Sinkiang stamp World Record price set at Interasia's $12.6m Chinese stamp auction

World records were shattered at the largest-ever rare Chinese stamp auction held by Interasia Auctions September 23-26 in Hong Kong.

The almost 3,600-lot sale of Chinese and Hong Kong stamps and postal history from the world's largest auctioneer of Chinese and Hong Kong stamps produced a total realisation of HK$98m (US$12.6m), eclipsing the pre-sale estimate of HK$70m (US$9m).

Hong Kong-based Interasia Auctions said the record sale underlined the status of Chinese stamps among collectors as "the most popular stamps in the world today".

"The sale demonstrated the enormous price increases over the past few years for Classic China and People's Republic stamps - both rarities and popular stamps and sets - as well as worldwide interest for them," said Interasia Auctions Director Dr Jeffrey Schneider.

"Price increases of 300% over the past few years are not uncommon."

The auction included the largest-ever sale of People's Republic stamps, with keen competition for this world-leading philatelic subject establishing new price levels and its 1,300 lots alone bringing HK$39,282,620 (US$5,040,000.)

People's Republic highlights included a complete sheet of 80 of the 1980 Year of the Monkey realising a world record at auction HK$1,495,000 (US$191,000), a used set of the two 1958 Student Union Congress inscription errors bringing HK$1,092,500 (US$140,000) and the iconic 1968 "Whole Country is Red" used realising HK$747,500 (US$95,800).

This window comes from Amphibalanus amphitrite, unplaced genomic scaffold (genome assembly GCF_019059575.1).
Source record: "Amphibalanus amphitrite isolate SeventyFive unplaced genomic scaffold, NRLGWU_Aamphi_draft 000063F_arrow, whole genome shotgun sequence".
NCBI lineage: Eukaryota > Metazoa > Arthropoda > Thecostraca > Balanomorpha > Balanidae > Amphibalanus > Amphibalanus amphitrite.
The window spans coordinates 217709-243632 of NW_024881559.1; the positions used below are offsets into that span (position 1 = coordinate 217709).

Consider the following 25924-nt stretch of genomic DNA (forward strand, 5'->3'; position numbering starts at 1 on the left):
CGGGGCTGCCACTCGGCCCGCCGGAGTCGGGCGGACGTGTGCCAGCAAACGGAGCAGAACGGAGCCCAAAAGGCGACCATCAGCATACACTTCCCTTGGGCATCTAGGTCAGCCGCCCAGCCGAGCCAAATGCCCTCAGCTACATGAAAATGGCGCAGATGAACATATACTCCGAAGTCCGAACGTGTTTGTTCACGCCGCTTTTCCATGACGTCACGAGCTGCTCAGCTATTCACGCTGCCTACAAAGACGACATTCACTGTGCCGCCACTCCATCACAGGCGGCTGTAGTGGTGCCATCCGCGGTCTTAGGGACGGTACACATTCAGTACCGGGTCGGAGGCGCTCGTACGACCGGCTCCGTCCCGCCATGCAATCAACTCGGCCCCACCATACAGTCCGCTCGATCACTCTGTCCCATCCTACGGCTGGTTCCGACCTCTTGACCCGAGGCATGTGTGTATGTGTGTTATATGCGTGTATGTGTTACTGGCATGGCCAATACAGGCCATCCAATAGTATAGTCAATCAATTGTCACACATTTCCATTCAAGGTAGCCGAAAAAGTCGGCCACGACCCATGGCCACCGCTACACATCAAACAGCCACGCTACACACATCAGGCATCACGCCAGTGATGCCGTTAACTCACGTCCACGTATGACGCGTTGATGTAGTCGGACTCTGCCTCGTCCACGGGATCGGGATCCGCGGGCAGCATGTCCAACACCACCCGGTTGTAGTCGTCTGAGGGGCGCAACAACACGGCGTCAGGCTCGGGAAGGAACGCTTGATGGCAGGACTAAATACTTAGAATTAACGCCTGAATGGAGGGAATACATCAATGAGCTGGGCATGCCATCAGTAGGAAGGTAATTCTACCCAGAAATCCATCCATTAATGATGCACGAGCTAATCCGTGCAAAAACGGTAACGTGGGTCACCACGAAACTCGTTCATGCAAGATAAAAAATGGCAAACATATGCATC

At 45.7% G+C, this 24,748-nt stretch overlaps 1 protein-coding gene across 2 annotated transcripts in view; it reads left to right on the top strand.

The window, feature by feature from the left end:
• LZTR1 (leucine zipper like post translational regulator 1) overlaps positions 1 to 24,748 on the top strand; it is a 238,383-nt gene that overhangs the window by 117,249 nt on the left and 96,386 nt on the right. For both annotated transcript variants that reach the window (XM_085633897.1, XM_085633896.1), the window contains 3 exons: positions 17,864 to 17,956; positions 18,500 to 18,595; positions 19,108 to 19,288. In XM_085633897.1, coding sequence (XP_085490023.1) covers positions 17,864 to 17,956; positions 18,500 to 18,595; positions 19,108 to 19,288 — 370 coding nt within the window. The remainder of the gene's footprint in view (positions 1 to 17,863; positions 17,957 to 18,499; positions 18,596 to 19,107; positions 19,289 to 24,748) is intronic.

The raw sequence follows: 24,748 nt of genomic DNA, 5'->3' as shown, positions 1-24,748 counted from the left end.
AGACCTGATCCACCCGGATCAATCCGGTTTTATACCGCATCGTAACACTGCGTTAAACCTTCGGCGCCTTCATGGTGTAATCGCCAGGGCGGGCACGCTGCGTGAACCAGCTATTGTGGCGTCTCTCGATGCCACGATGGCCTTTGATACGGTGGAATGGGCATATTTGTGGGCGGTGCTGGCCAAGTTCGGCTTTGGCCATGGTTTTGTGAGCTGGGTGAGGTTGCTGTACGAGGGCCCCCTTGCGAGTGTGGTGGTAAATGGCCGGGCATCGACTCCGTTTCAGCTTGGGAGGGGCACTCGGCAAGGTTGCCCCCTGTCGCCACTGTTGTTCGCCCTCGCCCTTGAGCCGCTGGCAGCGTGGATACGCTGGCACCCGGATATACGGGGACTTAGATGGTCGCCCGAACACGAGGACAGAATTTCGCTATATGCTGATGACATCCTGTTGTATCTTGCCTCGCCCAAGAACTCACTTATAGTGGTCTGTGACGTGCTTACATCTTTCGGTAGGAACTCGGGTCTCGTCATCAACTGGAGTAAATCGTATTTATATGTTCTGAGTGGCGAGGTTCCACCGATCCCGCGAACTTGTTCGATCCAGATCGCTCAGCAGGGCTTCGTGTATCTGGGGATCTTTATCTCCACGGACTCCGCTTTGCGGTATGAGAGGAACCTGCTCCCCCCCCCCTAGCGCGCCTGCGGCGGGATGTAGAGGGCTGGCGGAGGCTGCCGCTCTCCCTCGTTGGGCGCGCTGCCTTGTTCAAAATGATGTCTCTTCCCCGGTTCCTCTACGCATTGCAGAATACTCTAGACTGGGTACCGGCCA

One final highlight was a mint 1962 Mei Lanfang souvenir sheet, shattering the world auction record, realising HK$368,000 (US$47,200) - compared toonly HK$63,250 (US$8,100) a fine example of this popular sheet realised a little over two years ago.

Sinkiang 1915 surcharge error strip of three
Sinkiang 1915 surcharge error strip of three


Classic China highlights included a world record HK$2,990,000 (US$383,000), following heated competition between two overseas telephone bidders, for the extremely rare Chinese classic, 1915 Sinkiang $1 transposed characters error in the Sinkiang overprint, of which only approximately 15 examples are known, in a magnificent strip of three with two normal stamps.

While the error stamp in this format with normal stamps is highly desirable and commands a premium, a single of this important rarity - known among philatelists as one of the "Four Treasures of the Republic" period of Chinese philately - was sold by Interasia only a year ago for HK$575,000 (US$73,700), underscoring the dramatic price increases Chinese stamps have seen.

Similarly, the never hinged 1941 Dr. Sun Yat-sen $2 inverted centre (of which only one sheet of 50 was issued) realised a world record HK$1,725,000 (US$221,000). A similar example sold last year for HK$1,035,000 (US$133,000).

Watch this space for more news of Interasia’s remarkable auction or check out our blog post on errors and perfection in philately.

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